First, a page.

Bypassing OTR Signature Verification to Steal iCloud Keychain Secrets


Alex Radocea
7 min readMay 8, 2017

Update: We’re happy to announce that our session has been accepted at BlackHat USA 2017. Hope to see you there! We will speak in detail about the inner workings of iCloud keychain and the OTR vulnerability.

Longterm Security, Inc. offers consulting services and training to help companies build, ship, and run secure software. You can contact us on our website or by email.


While reviewing attack surfaces on iOS for potential sandbox escapes, we uncovered a critical flaw in a custom Off-The-Record implementation relied upon by iCloud Keychain Sync in addition to a memory trespass error (CVE-2017–2451). The flaws were reported and addressed in one of Apple’s latest security updates. We are currently not aware of any additional uses of the custom OTR implementation.

iCloud Keychain Sync allows users to share passwords across their devices in a secure manner. The protocol has noticeably more security hardening than other cross-device password sharing mechanisms, such as Google Chrome’s password syncing feature, since it employs end-to-end encryption using device-specific keys. This encryption makes iCloud Keychain Sync highly resilient against both compromised user passwords and even a compromised iCloud backend.

The flaw undermined that end-to-end encryption capability and could have allowed a privileged attacker to steal user keychain secrets. In this post we share our findings with the greater security and cryptography communities.

iCloud Keychain Sync Technical Overview

iCloud Keychain, released with iOS7, enables users to share passwords and credit card numbers across all of their devices. iCloud Keychain Sync provides ease of use for securely synchronizing secrets between devices. The iCloud Keychain Recovery mechanism provides a way for users to restore their iCloud Keychain data even when they’ve lost all of their devices. For further details on the Keychain Recovery we refer you to the iOS Security Guide, Apple’s 2016 BlackHat Presentation, and a post by Rich Mogull.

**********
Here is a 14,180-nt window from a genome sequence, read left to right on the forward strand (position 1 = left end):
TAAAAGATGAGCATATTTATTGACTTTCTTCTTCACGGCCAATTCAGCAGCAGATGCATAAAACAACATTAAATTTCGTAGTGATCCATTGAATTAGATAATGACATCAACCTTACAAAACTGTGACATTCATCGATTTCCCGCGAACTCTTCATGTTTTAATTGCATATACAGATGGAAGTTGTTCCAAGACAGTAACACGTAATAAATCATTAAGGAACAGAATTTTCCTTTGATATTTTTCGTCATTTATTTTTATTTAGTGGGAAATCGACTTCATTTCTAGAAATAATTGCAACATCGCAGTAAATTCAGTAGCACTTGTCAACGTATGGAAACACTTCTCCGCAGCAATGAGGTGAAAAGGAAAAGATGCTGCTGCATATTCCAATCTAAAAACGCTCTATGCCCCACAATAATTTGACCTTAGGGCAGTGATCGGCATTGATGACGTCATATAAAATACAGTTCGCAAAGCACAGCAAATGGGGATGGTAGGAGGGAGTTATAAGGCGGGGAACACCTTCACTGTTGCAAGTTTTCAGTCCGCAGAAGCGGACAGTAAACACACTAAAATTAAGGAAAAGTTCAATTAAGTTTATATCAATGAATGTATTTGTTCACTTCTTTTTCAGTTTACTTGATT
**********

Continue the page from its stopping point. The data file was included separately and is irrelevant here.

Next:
For hardening, iCloud Keychain Sync employs end-to-end encryption when exchanging keychain items so that only the two devices exchanging keychain material can decrypt the information. The encryption relies on a syncing identity key which is unique to each device, and the plaintext of the secrets and encryption keys are never exposed to iCloud. This makes it exceedingly difficult even for an adversary with unrestricted access to the iCloud backend or iCloud communications to decrypt keychain data when transmitted or ephemerally stored in iCloud.

The data transmission occurs via iCloud Key-Value Storage, which is tied to an individual iCloud account for each user. Third-party applications, as well as Apple applications, can use the key-value store to synchronize data for users enrolled in iCloud services. Applications are only allowed access to key-value storage data under their own identifier, and communication to the key-value storage servers is arbitrated by syncdefaultsd and other iCloud system services. Communicating directly with iCloud Key-Value Storage requires knowledge of a user’s password credentials or an intercepted iCloud authentication token. Keychain sync stores data under the identifier.

Exchanging Messages
iCloud Keychain Sync employs a custom, open-sourced OTR implementation. The Off-The-Record Messaging protocol notably has deniability properties as well as forward secrecy.

In order to receive or transmit OTR data, a device must be part of the “signed syncing circle” which is also stored in the iCloud KVS. Along with metadata about each device, the “signed syncing circle” contains the public syncing identity key of each device.

The implementation encrypts data with AES-128 in CTR mode using keys derived from an authenticated ECDH key exchange. The authentication is performed with the identity keys of each peer, using ECDSA signatures with SHA-256.

Since the encryption is pairwise between two devices, a device has to negotiate an OTR session (if it has not already) and transmit a new OTR message to each device that is part of the “signed syncing circle” to exchange keychain secrets. The attributes of the messages in the iCloud KVS specify the sender and receiver of each OTR message so that the appropriate receiving device can handle the message contents.

It’s worth noting here that not every keychain item will be synchronised by default, instead only keychain items with the kSecAttrSynchronizable attribute set are shared with iCloud Keychain Sync. This includes system WiFi passwords and Safari credentials (such as credit card numbers) when the iCloud Keychain feature is enabled.

Joining a Synced Signing Circle

As described in the iOS Security Guide, a “signed syncing circle” is created to form a group of trust between multiple devices. In detail, each device generates its own syncing identity keypair, which is an elliptic curve keypair on the secp256r1 curve. The private key is stored in the keychain with the ‘kSecAttrAccessibleAlwaysThisDeviceOnlyPrivate’ attribute so it is only available when a device is unlocked and does not end up in backups.